A pop-up neon gallery, a side-splitting pantomime and four other things to see, do and hear in Toronto this week

A pop-up neon gallery, a side-splitting pantomime and four other things to see, do and hear in Toronto this week

A side-splitting pantomime
1Friends meets Laurel and Hardy in Bigre, a French import about young urbanites. The slapstick comedy takes place in the cramped garret of a Paris apartment building, where three unlikely neighbours—a karaoke-singing neat freak, a hipster hoarder and an accident-prone flirt—get tangled in a series of hilariously awkward interactions, including a bone-cracking massage session and a disastrous attempt at a home perm. The show is performed entirely without dialogue, but between gags, there’s French karaoke and an unexpected Daft Punk dance number. Thursday, April 11, to Sunday, April 28. $49–$89. Berkeley Street Theatre.

A Gaga dance fusion
2After a back injury interrupted his dance career, Ohad Naharin developed the philosophy of Gaga: a holistic approach to dance that focuses on the natural, free-flowing rhythms of the body as opposed to the harsh contortions demanded by disciplines like ballet. The result was so popular that it inspired Natalie Portman to train with Naharin for her role in Black Swan. His latest work, Venezuela, is now being brought to the stage by Israel’s world-renowned Gaga troupe, Batsheva Dance Company. The show is broken into two acts: the first, set to drab, ominous Gregorian chants, features Naharin’s usual fluid choreography, while the second half is an energetic jumble of Argentine tango and Notorious B.I.G. Tuesday, April 9. $62.75–$156.50. Sony Centre for the Performing Arts.

Photo by Dahlia Katz

A Ramones drama
3The weeks leading up to the release of the Ramones’ fifth album, End of the Century, were some of the worst in the band’s decades-long career. Tensions were high among the musicians, and their producer, Phil Spector, was quickly deteriorating as he juggled heartbreak- and ego-driven drama (it was during this time that he allegedly pulled a gun out in the middle of a studio session to keep the band in line). John Ross Bowie (best known for his work on The Big Bang Theory) dramatizes the Ramones’ hell-raising rise to fame in his new dark comedy, Four Chords and a Gun. It veers away from the jukebox musical treatment and instead focuses on the real drama that unfolded during those weeks in hell. But you can still expect a proper jam session at the end of the show, when a local band comes on stage to play some of the Ramones’ greatest hits. To Sunday, April 28. $39.95–$114.95. Fleck Theatre.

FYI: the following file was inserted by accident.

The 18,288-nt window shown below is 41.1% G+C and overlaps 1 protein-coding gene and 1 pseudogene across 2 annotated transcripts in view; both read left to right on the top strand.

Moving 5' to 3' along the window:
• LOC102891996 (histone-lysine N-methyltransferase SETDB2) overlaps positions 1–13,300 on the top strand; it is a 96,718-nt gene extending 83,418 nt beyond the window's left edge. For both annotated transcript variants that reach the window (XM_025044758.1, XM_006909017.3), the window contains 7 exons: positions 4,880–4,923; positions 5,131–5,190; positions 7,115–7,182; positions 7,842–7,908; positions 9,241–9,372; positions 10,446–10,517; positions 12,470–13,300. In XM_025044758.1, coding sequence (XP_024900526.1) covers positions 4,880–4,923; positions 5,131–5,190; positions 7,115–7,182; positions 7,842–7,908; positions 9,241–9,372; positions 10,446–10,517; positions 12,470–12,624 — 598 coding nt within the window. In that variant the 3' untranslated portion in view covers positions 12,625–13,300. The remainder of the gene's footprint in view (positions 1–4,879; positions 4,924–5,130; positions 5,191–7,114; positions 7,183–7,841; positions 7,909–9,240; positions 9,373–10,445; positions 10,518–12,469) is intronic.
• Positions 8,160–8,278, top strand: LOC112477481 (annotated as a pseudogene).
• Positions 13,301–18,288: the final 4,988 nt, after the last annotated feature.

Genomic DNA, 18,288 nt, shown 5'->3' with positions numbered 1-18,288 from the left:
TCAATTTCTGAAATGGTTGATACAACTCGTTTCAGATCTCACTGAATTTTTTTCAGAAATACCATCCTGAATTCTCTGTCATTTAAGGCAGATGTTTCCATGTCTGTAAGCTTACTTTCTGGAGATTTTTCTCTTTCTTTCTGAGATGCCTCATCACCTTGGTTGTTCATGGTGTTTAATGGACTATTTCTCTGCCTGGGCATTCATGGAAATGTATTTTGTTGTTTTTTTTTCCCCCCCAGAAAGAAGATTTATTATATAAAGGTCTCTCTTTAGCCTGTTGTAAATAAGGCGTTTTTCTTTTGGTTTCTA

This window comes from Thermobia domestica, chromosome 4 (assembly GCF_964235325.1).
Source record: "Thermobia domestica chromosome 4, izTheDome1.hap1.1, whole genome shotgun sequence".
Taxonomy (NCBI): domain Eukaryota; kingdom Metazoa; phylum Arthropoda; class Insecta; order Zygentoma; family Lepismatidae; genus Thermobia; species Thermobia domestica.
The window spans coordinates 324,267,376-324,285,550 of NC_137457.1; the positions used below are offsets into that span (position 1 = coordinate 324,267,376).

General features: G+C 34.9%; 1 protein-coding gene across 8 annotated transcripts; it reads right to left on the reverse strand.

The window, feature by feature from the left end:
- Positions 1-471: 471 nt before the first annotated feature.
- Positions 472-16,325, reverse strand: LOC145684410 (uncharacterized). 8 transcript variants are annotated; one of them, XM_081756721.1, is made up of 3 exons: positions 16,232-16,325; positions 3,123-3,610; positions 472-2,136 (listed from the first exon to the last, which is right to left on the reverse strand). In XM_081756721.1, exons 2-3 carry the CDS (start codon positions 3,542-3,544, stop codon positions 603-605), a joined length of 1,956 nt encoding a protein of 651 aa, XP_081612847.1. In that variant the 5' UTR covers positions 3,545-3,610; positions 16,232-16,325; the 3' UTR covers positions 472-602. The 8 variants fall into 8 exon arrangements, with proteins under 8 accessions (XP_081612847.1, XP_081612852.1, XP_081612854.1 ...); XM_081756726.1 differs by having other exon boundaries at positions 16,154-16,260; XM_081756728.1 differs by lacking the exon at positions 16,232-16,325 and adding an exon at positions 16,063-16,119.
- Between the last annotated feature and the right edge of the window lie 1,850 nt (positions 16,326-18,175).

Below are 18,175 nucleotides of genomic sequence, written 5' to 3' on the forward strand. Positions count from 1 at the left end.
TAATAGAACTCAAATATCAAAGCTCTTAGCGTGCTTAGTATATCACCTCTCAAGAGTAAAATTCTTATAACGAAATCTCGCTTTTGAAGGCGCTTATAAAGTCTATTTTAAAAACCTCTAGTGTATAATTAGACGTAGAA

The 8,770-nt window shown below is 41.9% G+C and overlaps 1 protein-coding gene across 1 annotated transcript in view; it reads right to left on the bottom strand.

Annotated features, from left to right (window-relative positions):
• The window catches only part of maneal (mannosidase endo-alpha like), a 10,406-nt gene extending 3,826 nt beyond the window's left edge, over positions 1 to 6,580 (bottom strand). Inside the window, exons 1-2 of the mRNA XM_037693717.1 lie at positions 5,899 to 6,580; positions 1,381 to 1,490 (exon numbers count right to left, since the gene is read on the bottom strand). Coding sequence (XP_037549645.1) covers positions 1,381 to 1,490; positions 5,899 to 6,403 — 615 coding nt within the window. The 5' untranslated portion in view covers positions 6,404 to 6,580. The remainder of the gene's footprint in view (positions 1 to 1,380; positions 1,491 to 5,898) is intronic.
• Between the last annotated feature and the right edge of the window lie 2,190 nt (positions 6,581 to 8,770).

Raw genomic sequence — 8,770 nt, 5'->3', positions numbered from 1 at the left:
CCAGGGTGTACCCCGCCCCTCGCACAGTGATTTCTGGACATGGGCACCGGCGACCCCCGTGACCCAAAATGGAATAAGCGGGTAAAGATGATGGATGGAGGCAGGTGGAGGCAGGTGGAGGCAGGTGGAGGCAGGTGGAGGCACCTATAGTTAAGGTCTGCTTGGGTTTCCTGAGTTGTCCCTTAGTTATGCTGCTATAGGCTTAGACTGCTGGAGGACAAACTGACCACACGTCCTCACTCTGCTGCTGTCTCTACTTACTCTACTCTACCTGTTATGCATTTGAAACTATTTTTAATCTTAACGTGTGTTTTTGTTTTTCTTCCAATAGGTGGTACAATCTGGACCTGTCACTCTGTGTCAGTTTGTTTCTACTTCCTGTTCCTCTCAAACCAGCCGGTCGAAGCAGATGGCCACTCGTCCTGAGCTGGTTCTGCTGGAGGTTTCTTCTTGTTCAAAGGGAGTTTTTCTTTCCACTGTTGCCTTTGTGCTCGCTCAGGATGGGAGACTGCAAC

A pop-up neon gallery
4The iconic signs of Toronto’s past will glow once again at this weekend-long pop-up exhibition, featuring enough neon to make the Junction House feel like the Las Vegas strip. The Hard Rock Cafe’s famed 12-foot flowing guitar will be on display alongside dozens of other former restaurant and bar signs from the collections of Leslieville-based Neon Demon and and Neon Museum Toronto. Friday, April 12, to Sunday, April 14. Free. The Junction House.

Photo by Ernesto Di Stefano

A free Anthropocene screening
5If you missed the world premiere of Edward Burtynsky, Jennifer Baichwal and Nicholas de Pencier’s Anthropocene at last year’s TIFF, there’s still a chance to catch it on the big screen. To celebrate Earth Month, Burtynsky is showing excerpts from the award-winning film about the irreversible consequences of humans re-engineering the planet. The free screening is part of a larger installation about ancient forests. Until Friday, April 26. Free. Brookfield Place

A massive AGO party 
6AGO Massive returns for its biggest year yet—a glitzy extravaganza in collaboration with Director X (who has created music videos for Drake, Kendrick Lamar and Justin Bieber). The night will feature immersive art installations, DJs and a live performance by Kardinal Offishall. The theme for the night is crystals—expect enough bedazzled dresses and jewels to light a city street. Thursday, April 11. $200. AGO.